Petrobras saves $5M per well

Brazil’s Petrobras has informed the company is saving $5 million per well by replacing drillships with technology adapted for pre-salt depths. This technique allows it to cut ocean descent times.

At the end of last year, Petrobras deployed its first wet Christmas tree (equipment installed on a wellhead, composed of a set of remotely operated valves designed to control the flow of fluids such as oil, water and natural gas from a reservoir to the surface) using cables in the pre-salt area.

The main change involved was the use of a subsea equipment support vessel (SESV) to install the equipment rather than a traditional drilling ship. The company says that this resulted in a time saving of approximately 10 days, generating a gain of more than $5 million. The well on which the Christmas tree was installed using this technique, called 7-SPH-2D-SP, is located in Sapinhoá field, in the pre-salt layer of Santos Basin, at a depth of 2,130 meters.

The operation, which involved lowering the Christmas tree into position and installing it on the wellhead using a suspended cable, was carried out from an SESV using a subsea equipment guidance system. This installation technique replaces the use of drilling ships, which are much more expensive to charter. Petrobras notes that SESVs have some other major advantages in relation to traditional drilling ships. For example, using a drilling ship it takes around 10 hours to lower a “riser” (a kind of pipe) 1,000 meters in the open sea. Consequently, the time taken to lower a Christmas tree for installation on a well at a water depth of 2,300 meters is 40 hours on average. SESVs, on the other hand, can perform the same maneuver in less than four hours, due to the cable launch and return speed.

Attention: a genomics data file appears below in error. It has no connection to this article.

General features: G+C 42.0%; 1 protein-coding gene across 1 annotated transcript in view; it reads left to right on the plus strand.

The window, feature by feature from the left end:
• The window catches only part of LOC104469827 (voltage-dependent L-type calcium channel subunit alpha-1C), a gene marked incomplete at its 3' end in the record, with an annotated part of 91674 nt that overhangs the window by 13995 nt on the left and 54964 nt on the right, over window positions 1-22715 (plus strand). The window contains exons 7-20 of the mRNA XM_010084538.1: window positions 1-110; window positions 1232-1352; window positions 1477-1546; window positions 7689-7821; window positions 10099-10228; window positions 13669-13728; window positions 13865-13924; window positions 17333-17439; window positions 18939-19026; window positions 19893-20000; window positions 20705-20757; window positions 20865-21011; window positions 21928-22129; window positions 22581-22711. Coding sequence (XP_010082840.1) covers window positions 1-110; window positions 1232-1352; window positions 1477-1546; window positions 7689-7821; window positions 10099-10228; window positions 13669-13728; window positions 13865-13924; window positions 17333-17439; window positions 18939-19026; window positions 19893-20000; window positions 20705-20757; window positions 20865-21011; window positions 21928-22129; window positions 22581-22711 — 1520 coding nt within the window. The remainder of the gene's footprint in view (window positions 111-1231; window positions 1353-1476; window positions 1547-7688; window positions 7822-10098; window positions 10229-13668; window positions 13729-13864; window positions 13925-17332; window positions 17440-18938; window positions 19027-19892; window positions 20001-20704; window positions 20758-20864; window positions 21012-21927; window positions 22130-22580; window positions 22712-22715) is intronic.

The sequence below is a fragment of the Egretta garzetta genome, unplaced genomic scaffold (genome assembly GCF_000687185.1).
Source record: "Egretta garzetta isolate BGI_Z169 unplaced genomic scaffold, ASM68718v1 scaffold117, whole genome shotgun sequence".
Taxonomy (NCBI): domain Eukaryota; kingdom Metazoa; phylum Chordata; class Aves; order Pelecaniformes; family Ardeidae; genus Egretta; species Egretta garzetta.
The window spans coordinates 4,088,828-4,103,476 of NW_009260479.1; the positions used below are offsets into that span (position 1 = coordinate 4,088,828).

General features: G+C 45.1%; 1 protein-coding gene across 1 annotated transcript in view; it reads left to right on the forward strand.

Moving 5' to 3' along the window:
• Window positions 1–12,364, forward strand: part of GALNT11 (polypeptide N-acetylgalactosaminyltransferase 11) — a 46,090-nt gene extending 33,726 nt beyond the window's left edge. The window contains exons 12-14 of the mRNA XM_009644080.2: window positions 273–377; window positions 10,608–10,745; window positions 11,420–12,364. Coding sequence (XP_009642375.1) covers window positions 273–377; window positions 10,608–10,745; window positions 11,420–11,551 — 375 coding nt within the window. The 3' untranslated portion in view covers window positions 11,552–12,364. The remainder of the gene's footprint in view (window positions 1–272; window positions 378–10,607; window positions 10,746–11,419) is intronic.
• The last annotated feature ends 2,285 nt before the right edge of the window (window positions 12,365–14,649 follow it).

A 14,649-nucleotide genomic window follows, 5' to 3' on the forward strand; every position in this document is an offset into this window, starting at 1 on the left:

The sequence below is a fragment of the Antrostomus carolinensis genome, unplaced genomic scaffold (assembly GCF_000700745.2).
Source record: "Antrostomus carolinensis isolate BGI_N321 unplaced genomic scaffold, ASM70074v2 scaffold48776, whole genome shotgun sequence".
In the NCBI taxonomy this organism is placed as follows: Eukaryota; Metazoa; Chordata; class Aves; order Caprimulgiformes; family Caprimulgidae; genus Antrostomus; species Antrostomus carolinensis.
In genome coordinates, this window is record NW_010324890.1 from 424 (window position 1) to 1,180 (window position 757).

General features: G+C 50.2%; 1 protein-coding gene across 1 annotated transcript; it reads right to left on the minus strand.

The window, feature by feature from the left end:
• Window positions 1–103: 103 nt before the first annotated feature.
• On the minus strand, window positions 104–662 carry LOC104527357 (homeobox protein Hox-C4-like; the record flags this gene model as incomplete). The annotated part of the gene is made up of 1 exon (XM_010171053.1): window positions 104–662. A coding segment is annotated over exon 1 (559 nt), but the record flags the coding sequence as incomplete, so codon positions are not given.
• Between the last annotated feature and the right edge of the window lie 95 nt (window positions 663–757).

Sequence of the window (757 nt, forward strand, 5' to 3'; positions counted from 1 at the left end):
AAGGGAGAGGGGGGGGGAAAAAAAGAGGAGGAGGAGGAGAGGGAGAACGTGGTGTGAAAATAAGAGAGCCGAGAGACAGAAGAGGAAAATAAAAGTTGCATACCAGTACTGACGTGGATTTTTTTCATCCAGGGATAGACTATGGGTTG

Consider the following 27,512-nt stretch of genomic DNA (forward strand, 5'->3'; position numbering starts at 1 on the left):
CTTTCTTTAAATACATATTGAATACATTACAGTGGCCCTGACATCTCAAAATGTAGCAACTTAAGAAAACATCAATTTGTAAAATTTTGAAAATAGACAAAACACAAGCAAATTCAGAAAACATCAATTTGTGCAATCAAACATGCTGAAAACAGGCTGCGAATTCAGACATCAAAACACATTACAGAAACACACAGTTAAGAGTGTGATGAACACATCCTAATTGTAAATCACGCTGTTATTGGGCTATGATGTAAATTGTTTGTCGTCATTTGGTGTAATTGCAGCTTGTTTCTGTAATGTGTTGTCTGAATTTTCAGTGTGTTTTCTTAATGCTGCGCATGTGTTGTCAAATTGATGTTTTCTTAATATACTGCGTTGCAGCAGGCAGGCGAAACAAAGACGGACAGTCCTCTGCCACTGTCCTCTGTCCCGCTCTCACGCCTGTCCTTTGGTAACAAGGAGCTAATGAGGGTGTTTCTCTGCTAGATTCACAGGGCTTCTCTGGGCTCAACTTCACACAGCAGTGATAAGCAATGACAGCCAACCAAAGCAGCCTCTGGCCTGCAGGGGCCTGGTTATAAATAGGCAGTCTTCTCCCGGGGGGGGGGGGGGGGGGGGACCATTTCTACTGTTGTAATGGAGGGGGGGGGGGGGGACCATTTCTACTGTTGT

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Petrobras had already used this technology at depths of up to 2,000 meters. Following engineering studies, some adaptations were made to the SESV Skandi Santos, enabling the vessel to install equipment at depths of up to 2,300 meters. After the success of this first experience, the use of SESVs has now been proven as a viable option for the pre-salt layer, and this will, the company says, help reduce operating costs and times. Petrobras has now chartered a second SESV, which is being adapted for depths of up to 2,500 meters and which should start operating in the second half of 2016.

Sapinhoá field is operated by Petrobras (45%), in partnership with BG E&P Brasil Ltda (30%) and Repsol Sinopec Brasil S.A. (25%).

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